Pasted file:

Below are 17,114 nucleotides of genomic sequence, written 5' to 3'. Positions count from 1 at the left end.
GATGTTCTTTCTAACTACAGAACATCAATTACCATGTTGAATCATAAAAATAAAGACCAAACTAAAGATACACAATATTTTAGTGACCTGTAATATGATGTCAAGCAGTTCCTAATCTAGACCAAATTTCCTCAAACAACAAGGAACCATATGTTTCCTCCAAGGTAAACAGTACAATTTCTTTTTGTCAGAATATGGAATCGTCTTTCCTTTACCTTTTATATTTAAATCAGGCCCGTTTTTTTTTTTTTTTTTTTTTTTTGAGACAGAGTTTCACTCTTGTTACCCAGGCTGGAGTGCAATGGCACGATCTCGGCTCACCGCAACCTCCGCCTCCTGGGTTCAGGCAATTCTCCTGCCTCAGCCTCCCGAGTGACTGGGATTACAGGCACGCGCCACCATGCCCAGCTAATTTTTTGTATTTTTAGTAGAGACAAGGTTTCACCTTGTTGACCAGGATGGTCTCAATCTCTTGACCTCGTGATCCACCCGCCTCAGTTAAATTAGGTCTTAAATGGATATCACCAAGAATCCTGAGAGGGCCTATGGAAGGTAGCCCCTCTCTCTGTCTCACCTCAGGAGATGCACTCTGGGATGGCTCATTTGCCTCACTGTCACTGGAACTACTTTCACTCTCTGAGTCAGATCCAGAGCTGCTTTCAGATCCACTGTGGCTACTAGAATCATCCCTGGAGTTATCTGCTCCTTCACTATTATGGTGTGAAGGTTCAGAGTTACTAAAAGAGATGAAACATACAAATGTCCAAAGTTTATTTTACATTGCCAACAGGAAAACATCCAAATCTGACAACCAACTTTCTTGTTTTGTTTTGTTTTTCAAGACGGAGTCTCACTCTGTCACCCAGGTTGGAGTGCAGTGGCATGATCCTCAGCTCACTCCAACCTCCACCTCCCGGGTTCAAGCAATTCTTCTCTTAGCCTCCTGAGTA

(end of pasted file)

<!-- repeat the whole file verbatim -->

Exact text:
Below are 17,114 nucleotides of genomic sequence, written 5' to 3'. Positions count from 1 at the left end.
GATGTTCTTTCTAACTACAGAACATCAATTACCATGTTGAATCATAAAAATAAAGACCAAACTAAAGATACACAATATTTTAGTGACCTGTAATATGATGTCAAGCAGTTCCTAATCTAGACCAAATTTCCTCAAACAACAAGGAACCATATGTTTCCTCCAAGGTAAACAGTACAATTTCTTTTTGTCAGAATATGGAATCGTCTTTCCTTTACCTTTTATATTTAAATCAGGCCCGTTTTTTTTTTTTTTTTTTTTTTTTGAGACAGAGTTTCACTCTTGTTACCCAGGCTGGAGTGCAATGGCACGATCTCGGCTCACCGCAACCTCCGCCTCCTGGGTTCAGGCAATTCTCCTGCCTCAGCCTCCCGAGTGACTGGGATTACAGGCACGCGCCACCATGCCCAGCTAATTTTTTGTATTTTTAGTAGAGACAAGGTTTCACCTTGTTGACCAGGATGGTCTCAATCTCTTGACCTCGTGATCCACCCGCCTCAGTTAAATTAGGTCTTAAATGGATATCACCAAGAATCCTGAGAGGGCCTATGGAAGGTAGCCCCTCTCTCTGTCTCACCTCAGGAGATGCACTCTGGGATGGCTCATTTGCCTCACTGTCACTGGAACTACTTTCACTCTCTGAGTCAGATCCAGAGCTGCTTTCAGATCCACTGTGGCTACTAGAATCATCCCTGGAGTTATCTGCTCCTTCACTATTATGGTGTGAAGGTTCAGAGTTACTAAAAGAGATGAAACATACAAATGTCCAAAGTTTATTTTACATTGCCAACAGGAAAACATCCAAATCTGACAACCAACTTTCTTGTTTTGTTTTGTTTTTCAAGACGGAGTCTCACTCTGTCACCCAGGTTGGAGTGCAGTGGCATGATCCTCAGCTCACTCCAACCTCCACCTCCCGGGTTCAAGCAATTCTTCTCTTAGCCTCCTGAGTA